CPJ Blog

Press Freedom News and Views

Egypt

Blog   |   Egypt

Egypt's journalists speak out against repression, self-censorship

When CPJ launched its appeal for discussion under the hashtag #EgyptLastWord, I said I didn't expect "nationwide acts of solidarity" from within Egypt. I am happy to be wrong.

November 4, 2014 12:34 PM ET

Tags:

Blog   |   Egypt

A message from a scared Egyptian journalist

Tamer Abuarab's article today under the title "A message from a scared person" offers strong insight into why we at CPJ decided to produce our upcoming documentary film, "Under Threat," and make an appeal for journalists to speak out with the hashtag #EgyptLastWord.

October 30, 2014 12:13 PM ET

Tags:

Blog   |   Egypt

Don't let al-Sisi's government have Egypt's last word

"I want to send a message to the world; there is no need for defending honorable Egyptian journalists." That's what Egyptian Prime Minister Ibrahim Mehleb said on World Press Freedom Day this year, speaking at Al-Ahram state newspaper. The same day, Al-Jazeera English Bureau Chief Mohamed Fahmy was roaring in an Egyptian court: "I want to defend myself, but I don't know how!" He was later handed a seven-year prison sentence, and several of his colleagues also received jail time, in a sham trial.

Blog   |   Egypt

As al-Sisi promises freedom of speech, TV host Youssef is put under investigation

Egypt's President al-Sisi addresses the U.N. General Assembly on September 24. He promised to guarantee freedom of press, but journalists are still imprisoned. (AFP/Jewel Samad)

The Egyptian President Abdel Fattah al-Sisi was given a great platform for his country last week, with a speech at the United Nation's General Assembly in which he said that his "new Egypt" would "guarantee freedom of speech," and his first ever meeting with U.S. President Barack Obama.

September 30, 2014 4:09 PM ET

Tags:

Blog   |   Egypt

Solidarity in wake of Foley's murder inspires jailed Al-Jazeera journalist Mohamed Fadel Fahmy

Al-Jazeera journalist Mohamed Fadel Fahmy has been languishing in an Egyptian prison since December. He is waiting for an appeal hearing on his seven-year sentence for "conspiring with the Muslim Brotherhood," but it is the murder of American freelancer James Foley, rather than his own unjust sentence, that has made the Cairo bureau chief furious. Fahmy sees the solidarity in response to Foley's killing as an opportunity to gain global support for distressed journalists in Egypt.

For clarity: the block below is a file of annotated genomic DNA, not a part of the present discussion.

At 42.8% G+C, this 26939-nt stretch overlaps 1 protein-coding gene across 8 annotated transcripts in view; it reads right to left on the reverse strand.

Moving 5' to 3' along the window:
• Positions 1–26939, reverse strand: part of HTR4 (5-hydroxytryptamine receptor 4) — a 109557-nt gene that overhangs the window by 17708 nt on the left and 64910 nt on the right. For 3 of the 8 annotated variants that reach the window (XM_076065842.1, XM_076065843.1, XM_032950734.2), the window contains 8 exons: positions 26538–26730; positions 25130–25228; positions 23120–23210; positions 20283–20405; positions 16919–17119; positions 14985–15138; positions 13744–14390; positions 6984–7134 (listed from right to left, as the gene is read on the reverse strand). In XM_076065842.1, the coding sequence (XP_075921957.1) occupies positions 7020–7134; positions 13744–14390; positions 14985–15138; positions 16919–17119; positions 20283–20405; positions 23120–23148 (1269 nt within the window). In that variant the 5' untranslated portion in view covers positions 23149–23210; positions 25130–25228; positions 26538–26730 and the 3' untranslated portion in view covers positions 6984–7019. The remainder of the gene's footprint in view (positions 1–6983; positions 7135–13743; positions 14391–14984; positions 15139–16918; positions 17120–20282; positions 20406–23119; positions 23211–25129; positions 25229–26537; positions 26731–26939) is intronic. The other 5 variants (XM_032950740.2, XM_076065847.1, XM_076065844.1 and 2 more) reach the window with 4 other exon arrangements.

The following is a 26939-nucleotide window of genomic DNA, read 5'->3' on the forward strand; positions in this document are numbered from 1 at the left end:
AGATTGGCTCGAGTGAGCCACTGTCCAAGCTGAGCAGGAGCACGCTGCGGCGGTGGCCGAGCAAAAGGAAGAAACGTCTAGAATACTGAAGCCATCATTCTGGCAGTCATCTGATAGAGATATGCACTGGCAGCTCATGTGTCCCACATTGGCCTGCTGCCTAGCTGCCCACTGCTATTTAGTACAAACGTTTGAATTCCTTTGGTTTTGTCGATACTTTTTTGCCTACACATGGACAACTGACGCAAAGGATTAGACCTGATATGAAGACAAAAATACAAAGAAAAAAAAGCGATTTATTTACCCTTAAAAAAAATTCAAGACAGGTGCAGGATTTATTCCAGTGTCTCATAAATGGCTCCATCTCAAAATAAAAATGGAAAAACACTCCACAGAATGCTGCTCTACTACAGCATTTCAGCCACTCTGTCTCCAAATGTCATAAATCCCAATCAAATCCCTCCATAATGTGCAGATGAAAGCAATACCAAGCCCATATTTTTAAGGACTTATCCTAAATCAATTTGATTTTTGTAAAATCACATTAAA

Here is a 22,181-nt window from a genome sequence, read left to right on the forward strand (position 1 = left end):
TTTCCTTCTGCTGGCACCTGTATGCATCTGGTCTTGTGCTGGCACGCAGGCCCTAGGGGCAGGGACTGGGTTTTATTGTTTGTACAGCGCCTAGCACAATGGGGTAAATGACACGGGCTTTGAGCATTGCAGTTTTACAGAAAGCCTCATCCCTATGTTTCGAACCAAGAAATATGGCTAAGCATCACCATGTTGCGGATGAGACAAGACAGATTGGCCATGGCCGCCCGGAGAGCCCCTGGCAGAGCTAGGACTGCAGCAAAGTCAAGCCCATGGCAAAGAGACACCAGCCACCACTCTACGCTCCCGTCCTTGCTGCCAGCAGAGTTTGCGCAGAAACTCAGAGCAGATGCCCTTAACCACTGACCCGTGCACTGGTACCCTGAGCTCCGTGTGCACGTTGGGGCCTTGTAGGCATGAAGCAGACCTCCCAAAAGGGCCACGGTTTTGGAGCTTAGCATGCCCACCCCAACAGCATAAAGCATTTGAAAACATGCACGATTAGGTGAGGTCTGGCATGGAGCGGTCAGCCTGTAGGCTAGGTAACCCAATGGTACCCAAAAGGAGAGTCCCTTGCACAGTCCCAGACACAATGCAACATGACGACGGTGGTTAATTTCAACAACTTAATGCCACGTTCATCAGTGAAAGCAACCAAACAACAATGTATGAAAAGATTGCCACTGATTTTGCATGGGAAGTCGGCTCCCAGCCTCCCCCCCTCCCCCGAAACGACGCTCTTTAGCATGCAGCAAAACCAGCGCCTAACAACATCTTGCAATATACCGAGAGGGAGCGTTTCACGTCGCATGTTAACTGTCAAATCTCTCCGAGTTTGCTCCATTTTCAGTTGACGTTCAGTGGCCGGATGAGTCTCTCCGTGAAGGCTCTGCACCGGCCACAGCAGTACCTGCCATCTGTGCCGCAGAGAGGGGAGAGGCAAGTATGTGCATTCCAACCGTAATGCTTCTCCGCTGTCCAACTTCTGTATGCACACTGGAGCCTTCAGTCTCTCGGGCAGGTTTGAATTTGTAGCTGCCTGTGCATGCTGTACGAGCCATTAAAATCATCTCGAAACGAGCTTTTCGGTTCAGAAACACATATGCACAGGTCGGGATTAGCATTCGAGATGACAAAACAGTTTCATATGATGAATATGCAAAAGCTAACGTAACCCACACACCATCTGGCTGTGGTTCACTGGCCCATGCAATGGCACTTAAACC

Blog   |   Angola, Cameroon, Egypt, Equatorial Guinea, Ethiopia, Gambia, Republic of Congo, Swaziland, USA, Uganda

First US-Africa summit short on press freedom, other human rights

CPJ board member Clarence Page, right, speaks  at a panel Wednesday organized by the Robert F. Kennedy Center for Justice and Human Rights in partnership with CPJ in Washington, D.C. (CPJ/Rachael Levy)

Top African and U.S. leaders are meeting next week in Washington in a first-of-its-kind summit focused on African development. But critics argue the summit is flawed in design, overlooking human rights such as freedom of expression and barring civil society actors from bilateral discussions.

Blog   |   Egypt

Egypt's Shame

This morning a judge in Egypt convicted journalists Mohamed Fadel Fahmy, Peter Greste, and Baher Mohamed of conspiring with the Muslim Brotherhood and sentenced them to between seven and 10 years in prison. All three were working for Al-Jazeera when they were arrested six months ago, but have a wide range of professional experience, including stints with CNN, The New York Times, and the BBC. Three other journalists--Al-Jazeera English presenter Sue Turton, Al-Jazeera reporter Dominic Kane, and a correspondent for Dutch Parool newspaper, Rena Netjes--were sentenced to 10 years in absentia.

Blog   |   Egypt

Press freedom is now el-Sisi's choice

Egypt's newly elected leader, Abdel-Fattah el-Sisi, will have to face many challenges as president, including the real crisis that confronts freedom of the press in the country. Things were never good for the press in Egypt, but they have worsened significantly since former President Mohamed Morsi was ousted last summer. As CPJ wrote in a letter before the election to el-Sisi and his now defeated opponent, Hamdeen Sabahi, at least six journalists have been killed since Morsi's ouster and 16 journalists are currently imprisoned. Dozens more have been detained and released, creating a climate of fear and repression that has dampened the ability of journalists to cover political developments and the most recent election.

June 3, 2014 2:02 PM ET

Also Available in
العربية

Tags:

Blog   |   Egypt

Egypt should #FreeAJStaff and other jailed journalists

Today, on Al-Jazeera's Global Day of Action, the Qatari-based broadcaster is urging Egyptian authorities to release its journalists who have been held behind bars for months. CPJ calls on the Egyptian government to release all of the journalists jailed in the country. At least nine journalists are currently imprisoned in Egypt, four of whom work for Al-Jazeera, according to CPJ research.

February 27, 2014 11:59 AM ET

Tags:

Blog   |   Egypt

Terror charges for Al-Jazeera in Egypt prompt outcry

Today, the Committee to Protect Journalists joined other leading international media freedom and human rights organizations, including Article 19, Index on Censorship, and Reporters Without Borders, in calling on the European Union and United States to demand Egyptian authorities drop charges against Al-Jazeera journalists and release those under arrest.

More documents on Egypt »

Social Media

View all »